One good reason to manage one’s own personal investment portfolio is that investors get to mix and match outperforming stocks. This is particularly important at a time when whole sectors can underperform the market. Instead of allowing this or that index to drag down a portfolio, investors can pick out star performers. Today, we will look at two high-performance names that have been overshadowed by competitors of late.
Switching tracks with rail stocks?
Canadian Pacific Railway (TSX:CP)(NYSE:CP) often gets overlooked in favour of its better known competitor, CN Rail (TSX:CNR)(NYSE:CNI). But there are at least two good reasons why CP Rail could be a better buy in the long run.
CN Rail’s 1.6% dividend yield is small but well covered with a low 47% payout ratio. This is a low-volatility play, as shown by a 36-month beta of 0.57. That’s considerably lower than market weight. However, value-wise, CN Rail’s prices is an unwieldy five times its book value.
CP Rail’s P/B ratio of 7.6 times book is even more top heavy than CN Rail’s. But the momentum is stronger with CP Rail, up 31.5% in 12 months to CN Rail’s 16.8%. Despite the other facets of its data that fall short of CN Rail’s, CP Rail could be a better pick for near-term upside.
However, there’s one other positive factor to consider. CP Rail pays an even lower dividend yield than CN Rail of just 0.9%. But its payout ratio shows better coverage, at just 20%. And that could spell a win for long-term dividend-growth potential.
Another market share battle is heating up…
BCE (TSX:BCE)(NYSE:BCE) is one of three top telecoms names that dominate the Canadian market between them. That market share is pretty evenly split — at the moment. But it’s clear that major competitor Rogers (TSX:RCI.B)(NYSE:RCI) could be getting into position to take the reins going forwards.
BCE’s dividend yield of 5.8% is suitably rich. However, its payout ratio of 130% denotes a rather stretched coverage. Investors may be concerned about the outlook of 5G — in particular how fiercely competitive this space could be. This might not combine so well with certain other weak points in BCE’s data, such as a 1.2 debt-to-equity ratio. However, BCE has on thing going for it that may be getting overlooked.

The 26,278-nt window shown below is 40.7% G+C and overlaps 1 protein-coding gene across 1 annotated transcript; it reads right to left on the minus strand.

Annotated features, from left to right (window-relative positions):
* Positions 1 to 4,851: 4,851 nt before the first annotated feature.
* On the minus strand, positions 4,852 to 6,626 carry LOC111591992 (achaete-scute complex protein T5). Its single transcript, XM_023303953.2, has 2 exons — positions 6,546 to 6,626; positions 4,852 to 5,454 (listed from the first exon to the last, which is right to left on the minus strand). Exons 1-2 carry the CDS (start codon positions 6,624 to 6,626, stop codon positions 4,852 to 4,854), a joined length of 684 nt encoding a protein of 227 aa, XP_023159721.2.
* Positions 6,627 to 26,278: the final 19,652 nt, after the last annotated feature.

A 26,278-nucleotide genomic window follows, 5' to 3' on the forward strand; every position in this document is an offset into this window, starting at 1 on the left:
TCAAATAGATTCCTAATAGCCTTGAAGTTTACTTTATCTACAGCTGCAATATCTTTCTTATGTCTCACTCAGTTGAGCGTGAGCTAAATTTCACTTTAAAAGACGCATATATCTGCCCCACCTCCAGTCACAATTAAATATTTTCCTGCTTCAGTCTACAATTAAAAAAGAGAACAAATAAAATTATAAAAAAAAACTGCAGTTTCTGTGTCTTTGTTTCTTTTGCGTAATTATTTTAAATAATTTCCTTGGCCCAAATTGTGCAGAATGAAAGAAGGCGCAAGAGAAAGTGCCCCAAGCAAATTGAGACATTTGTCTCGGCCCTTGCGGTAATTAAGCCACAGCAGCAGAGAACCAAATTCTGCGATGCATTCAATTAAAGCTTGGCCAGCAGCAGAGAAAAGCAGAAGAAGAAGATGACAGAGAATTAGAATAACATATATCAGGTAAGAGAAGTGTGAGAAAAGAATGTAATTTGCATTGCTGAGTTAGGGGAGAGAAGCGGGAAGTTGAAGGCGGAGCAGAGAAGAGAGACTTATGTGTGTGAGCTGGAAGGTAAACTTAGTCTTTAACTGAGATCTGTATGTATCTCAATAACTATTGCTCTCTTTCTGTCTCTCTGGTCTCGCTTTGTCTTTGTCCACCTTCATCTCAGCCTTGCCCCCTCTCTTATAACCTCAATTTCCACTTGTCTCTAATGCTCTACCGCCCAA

That element is focus. While BCE has lost revenue from a general drying up of advertising in 2020, it has fewer balls in the air than, say, Rogers. To take Rogers as an example, there’s the sidelining of sports teams, and the attendant slowdown in sports media to worry about. While these will no doubt factor into a hopeful recovery rally, such a phenomenon could be some time coming.
Both stocks are much of a muchness when it comes to value. For instance, both Rogers and BCE trade with a P/B ratio of three times book. But if balance sheets keep you up at night, it may be worth noting that Rogers’s debt to equity is double. There’s it’s lower yield to factor in, too, at 3.3%. While BCE has other irons in the fire — consider its strong digital media presence — it’s arguably a more focused business.
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This article represents the opinion of the writer, who may disagree with the “official” recommendation position of a Motley Fool premium service or advisor. We’re Motley! Questioning an investing thesis — even one of our own — helps us all think critically about investing and make decisions that help us become smarter, happier, and richer, so we sometimes publish articles that may not be in line with recommendations, rankings or other content.
Fool contributor Victoria Hetherington has no position in any of the stocks mentioned. David Gardner owns shares of Canadian National Railway. The Motley Fool owns shares of and recommends Canadian National Railway. The Motley Fool recommends Canadian National Railway and ROGERS COMMUNICATIONS INC. CL B NV.